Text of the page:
Sunday, December 25, 2005
My friend, the sea...
But deep inside, they also know that one day it may turn against them again. Until then…
A quiet fishing village Kokillamedu, near Chennai, on the southern coast of India. The houses that stood on the shorefront have given way to grass and plants. A little distance away, the sea is a light blue and the waves play gently on the beach. The sea seems to stretch to eternity, going far beyond the horizon. It seems friendly and almost welcoming. But a year ago, the sea changed its character. For one horrible day it swept inland, taking with it anything and anyone it could find. It was a tsunami and the people were shocked, they did not know what was happening. Even the oldest resident of that village said that he had never seen something like this before.
Kesavamurthy, a student of Std. VIII, says he was playing by the sea that Sunday when suddenly he noticed the strange behaviour of the waves. They rose up high. Almost as high as that coconut tree," he says pointing. I ran home, because I knew my sister was alone there. She is only four." Together they ran away from their home and their friend, the sea.
I was helping my mother with the cooking , says Valli, Std. VII. I heard shouting and running and then I saw what was happening. Yes, I was very frightened." One year later, the memories of that day linger on. Luckily for us, there was no loss of life here. But we lost all our things. They were just washed away, says Balasubramaniam, Std. VII. Looking back, the children are stoic, they remember the tsunami as one of nature's vagaries. "The sea is there. It won't do that again, says Arunachalam, Std. IV confidently. But sometimes when the wind howls through the trees it is a bit frightening, says Pandian.
I don't see any reason for fear. We have lived here for so long and the sea was always close by. Why would it want to hurt us again? says Manjumadha, Std. VI. Life goes on much as usual. The village elders ensure that everyone gets their share of the aid that comes in. Boats go out to sea early morning, bringing back hordes of fish. The women take the fish to the market to sell. While the men sleep off their tiredness, the children are at school. Vijay, Std. VI, is philosophical in his outlook. The sea will not harm us, he says. Though he is not able to state reasons for this confidence.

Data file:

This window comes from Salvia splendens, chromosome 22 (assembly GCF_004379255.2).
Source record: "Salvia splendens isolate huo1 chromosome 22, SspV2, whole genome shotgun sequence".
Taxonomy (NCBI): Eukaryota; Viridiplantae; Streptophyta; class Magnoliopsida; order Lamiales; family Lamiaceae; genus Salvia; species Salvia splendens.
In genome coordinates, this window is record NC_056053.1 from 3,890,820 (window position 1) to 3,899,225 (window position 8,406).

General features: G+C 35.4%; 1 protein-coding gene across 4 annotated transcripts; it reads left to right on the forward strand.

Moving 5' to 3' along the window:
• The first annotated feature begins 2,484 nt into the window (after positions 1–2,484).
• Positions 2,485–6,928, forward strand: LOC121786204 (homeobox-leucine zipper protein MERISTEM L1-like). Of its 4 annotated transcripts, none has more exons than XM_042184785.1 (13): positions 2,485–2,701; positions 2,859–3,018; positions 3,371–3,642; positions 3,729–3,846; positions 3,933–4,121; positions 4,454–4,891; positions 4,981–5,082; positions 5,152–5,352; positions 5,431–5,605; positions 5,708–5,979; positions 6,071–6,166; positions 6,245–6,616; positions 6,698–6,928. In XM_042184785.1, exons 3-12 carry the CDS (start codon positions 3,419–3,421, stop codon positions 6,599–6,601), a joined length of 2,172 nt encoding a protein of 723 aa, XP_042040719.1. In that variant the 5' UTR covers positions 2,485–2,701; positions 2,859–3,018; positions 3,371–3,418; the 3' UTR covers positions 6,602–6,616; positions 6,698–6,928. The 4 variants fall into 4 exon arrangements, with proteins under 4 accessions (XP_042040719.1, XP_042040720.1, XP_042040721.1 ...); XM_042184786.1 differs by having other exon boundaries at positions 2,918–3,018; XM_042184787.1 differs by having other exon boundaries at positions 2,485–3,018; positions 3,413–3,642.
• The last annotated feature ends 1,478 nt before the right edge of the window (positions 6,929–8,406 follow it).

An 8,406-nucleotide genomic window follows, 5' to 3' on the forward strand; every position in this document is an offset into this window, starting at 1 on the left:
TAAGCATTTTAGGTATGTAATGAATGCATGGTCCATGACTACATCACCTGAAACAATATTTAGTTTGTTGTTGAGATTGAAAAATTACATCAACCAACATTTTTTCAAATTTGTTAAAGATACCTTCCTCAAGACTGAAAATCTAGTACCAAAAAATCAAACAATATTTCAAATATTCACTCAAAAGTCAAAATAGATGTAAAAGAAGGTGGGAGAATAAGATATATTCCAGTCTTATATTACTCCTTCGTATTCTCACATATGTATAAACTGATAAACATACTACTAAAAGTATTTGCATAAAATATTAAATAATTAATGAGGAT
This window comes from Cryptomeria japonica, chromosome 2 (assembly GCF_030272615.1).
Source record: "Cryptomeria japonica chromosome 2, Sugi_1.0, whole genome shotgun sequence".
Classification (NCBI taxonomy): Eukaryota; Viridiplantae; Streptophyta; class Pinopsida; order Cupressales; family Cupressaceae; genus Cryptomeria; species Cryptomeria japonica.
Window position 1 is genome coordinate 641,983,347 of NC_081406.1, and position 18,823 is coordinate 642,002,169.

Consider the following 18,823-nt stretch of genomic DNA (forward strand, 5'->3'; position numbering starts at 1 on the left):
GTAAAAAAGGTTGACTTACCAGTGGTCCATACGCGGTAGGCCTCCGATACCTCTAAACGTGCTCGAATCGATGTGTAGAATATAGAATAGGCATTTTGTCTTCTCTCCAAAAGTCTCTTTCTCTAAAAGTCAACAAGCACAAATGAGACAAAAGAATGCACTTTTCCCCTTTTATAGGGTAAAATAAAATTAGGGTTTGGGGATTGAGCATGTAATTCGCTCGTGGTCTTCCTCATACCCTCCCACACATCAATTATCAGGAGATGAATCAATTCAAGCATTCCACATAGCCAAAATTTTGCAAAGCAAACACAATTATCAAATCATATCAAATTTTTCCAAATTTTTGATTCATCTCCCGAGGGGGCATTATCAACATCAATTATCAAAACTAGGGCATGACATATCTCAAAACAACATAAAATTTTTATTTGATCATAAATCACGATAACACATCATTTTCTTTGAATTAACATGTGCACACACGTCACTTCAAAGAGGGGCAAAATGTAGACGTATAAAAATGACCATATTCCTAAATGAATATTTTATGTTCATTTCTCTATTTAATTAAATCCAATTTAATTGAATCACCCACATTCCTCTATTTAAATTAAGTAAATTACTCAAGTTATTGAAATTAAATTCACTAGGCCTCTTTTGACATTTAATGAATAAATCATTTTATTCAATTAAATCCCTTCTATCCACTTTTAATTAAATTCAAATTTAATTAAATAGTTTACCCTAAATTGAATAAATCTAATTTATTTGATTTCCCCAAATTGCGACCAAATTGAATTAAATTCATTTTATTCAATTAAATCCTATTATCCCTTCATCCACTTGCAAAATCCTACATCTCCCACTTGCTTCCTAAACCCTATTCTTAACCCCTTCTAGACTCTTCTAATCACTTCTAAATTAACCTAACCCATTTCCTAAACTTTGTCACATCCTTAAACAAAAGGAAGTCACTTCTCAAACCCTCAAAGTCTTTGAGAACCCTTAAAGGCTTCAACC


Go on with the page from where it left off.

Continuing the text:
Since that fateful day, the children have been reading, studying and watching the television for news about tsunamis. Having watched it close up they wanted to know more. In Japan, tsunamis are a common feature, they say. They have learnt to live with them. The children go to school, play cricket on the shore, play in the sea, lie down on the beach all the while knowing that their friend the sea may one day turn against them again. But for them, their home is by the seashore and the sea will always be their friend.
On December 26, 2004, the Indian coastline experienced the most devastating tsunami in recorded history. According to the National Institute of Oceanography, the tsunami was triggered by an earthquake of magnitude 9.0 on the Richter scale at 3.4° N, 95.7° E off the coast of Sumatra in the Indonesian Archepelago at 06:29 hrs IST (00:59 hrs GMT). The earthquake epicentre is located relatively at shallow depth, about 10 km below the ocean floor. The high magnitude, 9.0 Richter scale, of the earthquake and its shallow epicentre may have triggered the tsunami in the northeast Indian Ocean. These travelled in open ocean of the Bay of Bengal and subsequently transformed into a train of catastrophic oscillations on the sea surface close to coastal zones of Sri Lanka and east coast of India.
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